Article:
• Kale – Drop it into sauces, smoothies, and soups for a boost of flavor, color, and nutrition.
  • Broccoli – Steam and toss with salt and butter, or roast with a sprinkle of olive oil and lemon juice.
  • Mixed Vegetables – A wonderful choice for rice, soups, and mac and cheese.
frozen meat
Photo by Sergei Tremasov from Shutterstock

Can you eat a 2-year-old frozen piece of meat?

We’ve all been there. We head to the grocery store to get a few things, only to find that our favorite meats are on sale. If you’re like many folks who enjoy a good deal, you fill up your cart with raw steak and chicken in the hopes of saving both money and time in the long run. And while you’re grabbing the packets, you wonder how long meat can stay safely frozen.

According to the US Department of Agriculture, any food that’s stored at exactly 0°F will always be safe. However, the USDA recommends getting rid of uncooked ground meat after 4 months in the freezer and uncooked chops, roasts, and steaks after a year. Meanwhile, frozen cooked meat should be tossed after 3 months.

Does frozen food lose its flavor?

It is true that a frozen meal has a longer lifespan than fresh food. However, if you store foods in your freezer for too long, they begin to lose taste and quality. Also, freezing foods improperly — not vacuum-sealed, not flash-frozen — allows ice crystals to form within the food, a process that will damage the molecular structures. Basically, that’s what happens when many frozen leftovers change in texture, becoming “mushy”.

Pay attention to your freezer as well; if you don’t clean and disinfect it well, your food may absorb other odors, masking the original flavor — especially if the packagings aren’t well-sealed.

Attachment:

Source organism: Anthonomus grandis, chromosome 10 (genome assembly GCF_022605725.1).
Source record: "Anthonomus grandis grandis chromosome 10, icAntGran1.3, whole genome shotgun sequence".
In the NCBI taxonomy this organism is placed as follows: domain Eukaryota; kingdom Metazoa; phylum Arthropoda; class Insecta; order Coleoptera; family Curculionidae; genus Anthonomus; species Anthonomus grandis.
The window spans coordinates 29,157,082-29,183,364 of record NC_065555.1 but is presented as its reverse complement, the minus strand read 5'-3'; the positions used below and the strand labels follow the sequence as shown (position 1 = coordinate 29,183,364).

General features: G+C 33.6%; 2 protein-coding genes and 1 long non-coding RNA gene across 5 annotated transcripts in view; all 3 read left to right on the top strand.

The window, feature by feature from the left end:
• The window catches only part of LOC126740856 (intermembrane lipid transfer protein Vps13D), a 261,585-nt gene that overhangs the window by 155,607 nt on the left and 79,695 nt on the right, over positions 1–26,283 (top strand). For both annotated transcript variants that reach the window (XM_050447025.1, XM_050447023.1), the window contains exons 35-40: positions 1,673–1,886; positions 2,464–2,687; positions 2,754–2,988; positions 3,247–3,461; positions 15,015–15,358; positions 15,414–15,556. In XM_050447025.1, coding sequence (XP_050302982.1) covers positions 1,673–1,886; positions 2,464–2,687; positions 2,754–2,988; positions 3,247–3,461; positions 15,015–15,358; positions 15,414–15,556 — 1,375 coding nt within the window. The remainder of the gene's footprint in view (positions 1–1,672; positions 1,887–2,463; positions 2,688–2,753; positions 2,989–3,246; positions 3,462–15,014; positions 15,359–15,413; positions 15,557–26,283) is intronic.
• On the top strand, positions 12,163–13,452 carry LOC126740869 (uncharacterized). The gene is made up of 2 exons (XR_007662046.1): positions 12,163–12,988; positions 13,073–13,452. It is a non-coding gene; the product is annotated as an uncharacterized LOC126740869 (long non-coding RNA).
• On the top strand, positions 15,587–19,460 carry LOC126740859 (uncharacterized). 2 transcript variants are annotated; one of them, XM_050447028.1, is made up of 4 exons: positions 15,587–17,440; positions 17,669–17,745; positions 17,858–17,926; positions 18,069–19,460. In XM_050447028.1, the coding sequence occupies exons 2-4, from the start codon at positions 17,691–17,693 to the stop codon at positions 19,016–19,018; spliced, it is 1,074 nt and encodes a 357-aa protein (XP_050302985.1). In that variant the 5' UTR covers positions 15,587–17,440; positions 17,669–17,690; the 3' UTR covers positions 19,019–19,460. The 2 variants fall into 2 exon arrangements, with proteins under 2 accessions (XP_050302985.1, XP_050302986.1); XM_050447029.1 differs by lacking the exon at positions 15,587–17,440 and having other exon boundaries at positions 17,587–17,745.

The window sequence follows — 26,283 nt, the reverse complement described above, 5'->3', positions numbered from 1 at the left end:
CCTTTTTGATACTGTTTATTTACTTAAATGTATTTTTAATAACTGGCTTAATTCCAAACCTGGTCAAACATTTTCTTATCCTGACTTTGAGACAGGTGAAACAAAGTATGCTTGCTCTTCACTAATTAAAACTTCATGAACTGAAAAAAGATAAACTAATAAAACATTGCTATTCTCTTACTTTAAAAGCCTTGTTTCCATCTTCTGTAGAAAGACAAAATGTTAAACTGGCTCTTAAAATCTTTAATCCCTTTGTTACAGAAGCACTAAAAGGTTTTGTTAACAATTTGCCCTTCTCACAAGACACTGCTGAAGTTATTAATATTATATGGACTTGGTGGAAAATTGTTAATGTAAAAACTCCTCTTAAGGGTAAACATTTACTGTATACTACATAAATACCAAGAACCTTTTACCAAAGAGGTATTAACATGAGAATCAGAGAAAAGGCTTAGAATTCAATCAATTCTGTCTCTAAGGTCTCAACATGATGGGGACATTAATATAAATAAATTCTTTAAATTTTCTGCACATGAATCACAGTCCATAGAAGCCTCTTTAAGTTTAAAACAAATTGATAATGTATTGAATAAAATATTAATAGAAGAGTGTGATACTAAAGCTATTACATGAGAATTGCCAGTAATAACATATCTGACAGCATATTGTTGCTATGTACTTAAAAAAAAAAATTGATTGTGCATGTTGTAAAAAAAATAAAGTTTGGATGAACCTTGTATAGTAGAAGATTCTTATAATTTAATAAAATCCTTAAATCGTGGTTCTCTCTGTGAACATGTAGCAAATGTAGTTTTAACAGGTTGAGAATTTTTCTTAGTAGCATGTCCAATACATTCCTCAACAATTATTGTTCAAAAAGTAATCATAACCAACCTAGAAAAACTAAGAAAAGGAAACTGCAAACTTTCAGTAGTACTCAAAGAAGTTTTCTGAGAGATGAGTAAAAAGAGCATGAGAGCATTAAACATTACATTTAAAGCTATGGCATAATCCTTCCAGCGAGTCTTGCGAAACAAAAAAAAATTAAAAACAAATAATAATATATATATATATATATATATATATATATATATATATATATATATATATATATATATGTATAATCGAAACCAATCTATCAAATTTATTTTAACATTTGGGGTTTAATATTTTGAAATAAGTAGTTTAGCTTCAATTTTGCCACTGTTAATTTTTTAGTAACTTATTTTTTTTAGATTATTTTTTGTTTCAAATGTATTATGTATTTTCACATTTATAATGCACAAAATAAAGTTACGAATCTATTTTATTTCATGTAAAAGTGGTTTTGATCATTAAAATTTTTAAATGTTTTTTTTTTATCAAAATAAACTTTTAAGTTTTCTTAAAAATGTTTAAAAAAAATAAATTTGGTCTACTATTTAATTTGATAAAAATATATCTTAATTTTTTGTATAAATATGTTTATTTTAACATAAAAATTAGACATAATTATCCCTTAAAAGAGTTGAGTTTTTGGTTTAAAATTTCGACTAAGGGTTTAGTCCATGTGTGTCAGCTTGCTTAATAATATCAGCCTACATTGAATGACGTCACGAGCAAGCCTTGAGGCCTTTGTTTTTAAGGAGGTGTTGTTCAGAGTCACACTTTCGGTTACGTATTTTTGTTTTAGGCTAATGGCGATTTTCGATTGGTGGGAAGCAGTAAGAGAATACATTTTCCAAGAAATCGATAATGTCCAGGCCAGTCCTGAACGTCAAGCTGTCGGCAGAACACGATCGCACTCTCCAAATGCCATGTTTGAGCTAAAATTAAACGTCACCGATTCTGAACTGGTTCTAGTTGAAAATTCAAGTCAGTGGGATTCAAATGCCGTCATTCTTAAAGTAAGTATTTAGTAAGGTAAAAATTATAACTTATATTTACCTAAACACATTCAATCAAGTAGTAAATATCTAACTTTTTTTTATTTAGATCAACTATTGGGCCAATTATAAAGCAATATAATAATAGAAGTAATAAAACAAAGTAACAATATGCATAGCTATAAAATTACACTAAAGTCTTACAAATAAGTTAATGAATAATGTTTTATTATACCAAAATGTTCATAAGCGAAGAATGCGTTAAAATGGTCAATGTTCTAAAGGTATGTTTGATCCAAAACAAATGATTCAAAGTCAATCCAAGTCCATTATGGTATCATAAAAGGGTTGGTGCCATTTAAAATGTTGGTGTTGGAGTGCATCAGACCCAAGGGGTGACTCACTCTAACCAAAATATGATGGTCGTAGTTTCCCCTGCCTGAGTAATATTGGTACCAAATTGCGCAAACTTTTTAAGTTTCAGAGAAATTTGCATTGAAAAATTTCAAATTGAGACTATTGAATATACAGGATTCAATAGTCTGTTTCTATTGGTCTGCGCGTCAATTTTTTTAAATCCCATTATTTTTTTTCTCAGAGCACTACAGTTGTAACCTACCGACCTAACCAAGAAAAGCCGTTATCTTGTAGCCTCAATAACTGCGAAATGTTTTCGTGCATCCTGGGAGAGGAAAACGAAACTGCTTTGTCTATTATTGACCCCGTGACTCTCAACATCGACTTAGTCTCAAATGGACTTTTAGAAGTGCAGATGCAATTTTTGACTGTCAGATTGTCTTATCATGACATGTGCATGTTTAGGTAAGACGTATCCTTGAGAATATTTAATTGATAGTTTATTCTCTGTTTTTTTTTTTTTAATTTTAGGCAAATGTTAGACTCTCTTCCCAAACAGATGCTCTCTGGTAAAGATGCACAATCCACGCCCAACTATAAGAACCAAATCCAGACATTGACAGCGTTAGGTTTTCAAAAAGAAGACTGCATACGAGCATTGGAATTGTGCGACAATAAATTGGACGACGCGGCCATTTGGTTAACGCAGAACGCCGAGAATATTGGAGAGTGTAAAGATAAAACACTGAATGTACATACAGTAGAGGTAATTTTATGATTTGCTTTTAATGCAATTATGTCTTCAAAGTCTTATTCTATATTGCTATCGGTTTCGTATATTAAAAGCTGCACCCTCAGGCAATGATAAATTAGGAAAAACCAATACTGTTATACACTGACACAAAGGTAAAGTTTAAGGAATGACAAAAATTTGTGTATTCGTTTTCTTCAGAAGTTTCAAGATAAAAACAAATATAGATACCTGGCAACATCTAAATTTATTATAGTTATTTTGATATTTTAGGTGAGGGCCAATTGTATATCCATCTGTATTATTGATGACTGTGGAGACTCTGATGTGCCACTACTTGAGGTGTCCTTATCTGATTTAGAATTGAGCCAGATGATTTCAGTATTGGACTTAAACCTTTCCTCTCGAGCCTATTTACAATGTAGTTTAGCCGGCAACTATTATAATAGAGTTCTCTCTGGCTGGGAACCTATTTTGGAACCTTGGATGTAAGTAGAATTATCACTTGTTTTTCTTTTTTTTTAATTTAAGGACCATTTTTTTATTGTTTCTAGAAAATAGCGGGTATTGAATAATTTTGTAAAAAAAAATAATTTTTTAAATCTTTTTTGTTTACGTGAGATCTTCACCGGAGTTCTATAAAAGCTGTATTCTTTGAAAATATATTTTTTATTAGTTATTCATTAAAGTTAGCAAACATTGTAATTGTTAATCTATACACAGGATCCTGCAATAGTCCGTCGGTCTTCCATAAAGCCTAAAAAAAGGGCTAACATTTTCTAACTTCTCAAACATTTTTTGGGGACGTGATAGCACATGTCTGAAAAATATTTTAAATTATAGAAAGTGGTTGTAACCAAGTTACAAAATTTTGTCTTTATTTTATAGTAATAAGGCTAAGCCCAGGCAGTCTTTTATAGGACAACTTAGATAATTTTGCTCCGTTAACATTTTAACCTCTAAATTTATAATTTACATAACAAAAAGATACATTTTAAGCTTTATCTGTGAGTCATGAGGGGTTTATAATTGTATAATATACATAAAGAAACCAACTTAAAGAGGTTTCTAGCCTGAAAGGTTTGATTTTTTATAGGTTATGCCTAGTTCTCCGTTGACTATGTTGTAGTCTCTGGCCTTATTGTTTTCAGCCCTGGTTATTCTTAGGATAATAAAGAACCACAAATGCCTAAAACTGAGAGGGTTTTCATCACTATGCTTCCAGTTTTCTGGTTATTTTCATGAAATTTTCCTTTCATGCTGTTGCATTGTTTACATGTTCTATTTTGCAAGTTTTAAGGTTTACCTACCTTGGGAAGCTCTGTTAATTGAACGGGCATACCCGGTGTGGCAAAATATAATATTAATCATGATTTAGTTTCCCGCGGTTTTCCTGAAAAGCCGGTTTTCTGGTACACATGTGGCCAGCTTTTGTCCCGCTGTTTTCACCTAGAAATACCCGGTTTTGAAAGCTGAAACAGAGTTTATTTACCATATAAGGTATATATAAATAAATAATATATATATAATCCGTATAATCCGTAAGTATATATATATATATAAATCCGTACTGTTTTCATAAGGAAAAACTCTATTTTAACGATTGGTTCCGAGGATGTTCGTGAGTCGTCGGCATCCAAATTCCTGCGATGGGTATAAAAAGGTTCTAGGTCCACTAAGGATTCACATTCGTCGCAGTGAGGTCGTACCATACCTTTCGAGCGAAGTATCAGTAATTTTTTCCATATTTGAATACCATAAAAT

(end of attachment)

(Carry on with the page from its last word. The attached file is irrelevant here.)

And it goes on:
Are ice crystals on frozen meals bad?

There’s actually a name for when ice crystals form on frozen food: freezer burn. This condition is the result of air coming into contact with food, so it’s safe to say that a thin layer of ice crystals on a meal or ice cream is normal. By contrast, a thick layer of ice or large ice crystals indicate that the food won’t taste fresh.

Now, to actually give an answer to this question, ice crystals aren’t bad, nor cause illness. While the dry spots and color changes caused by freezer burn may not look appealing, frozen meals are completely safe to eat.

defrost meat
Photo by Korneeva Kristina from Shutterstock

Why is it important that frozen food is defrosted naturally?

As soon as the food reaches a temperature of 40°F, bacteria start multiplying. Gross, right? That’s why we don’t recommend running frozen meals under hot water or thawing them on the kitchen counter. So, it’s important to keep your frozen food out of this “danger zone” of temperatures where bacteria come out of hibernation and thrive.

Also, if raw meat isn’t well thawed out when you cook it, your meal may be unevenly cooked. Plus, if food is partially frozen or still frozen, it will take longer to cook.

The cool room or refrigerator is the safest place where you should thaw frozen food. This takes longer than at room temperature, so you’ll have to plan ahead.

Are microwavable meals safe to eat?

Microwaves are a safe, quick, and very convenient cooking method. There’s no evidence that they are dangerous; in fact, some studies show that microwavable meals are better at preserving nutrients and preventing the formation of bacteria than other cooking methods.

According to the FDA, when cooking in a microwave, it’s important to stir your meal throughout the cooking process to make sure that heat is evenly distributed. However, what’s even more important is allowing your meal to remain undisturbed in the microwave for at least 2-3 minutes after the timer has finished.

Do you want to know what the world’s healthiest people have in common? Here you may find some answers!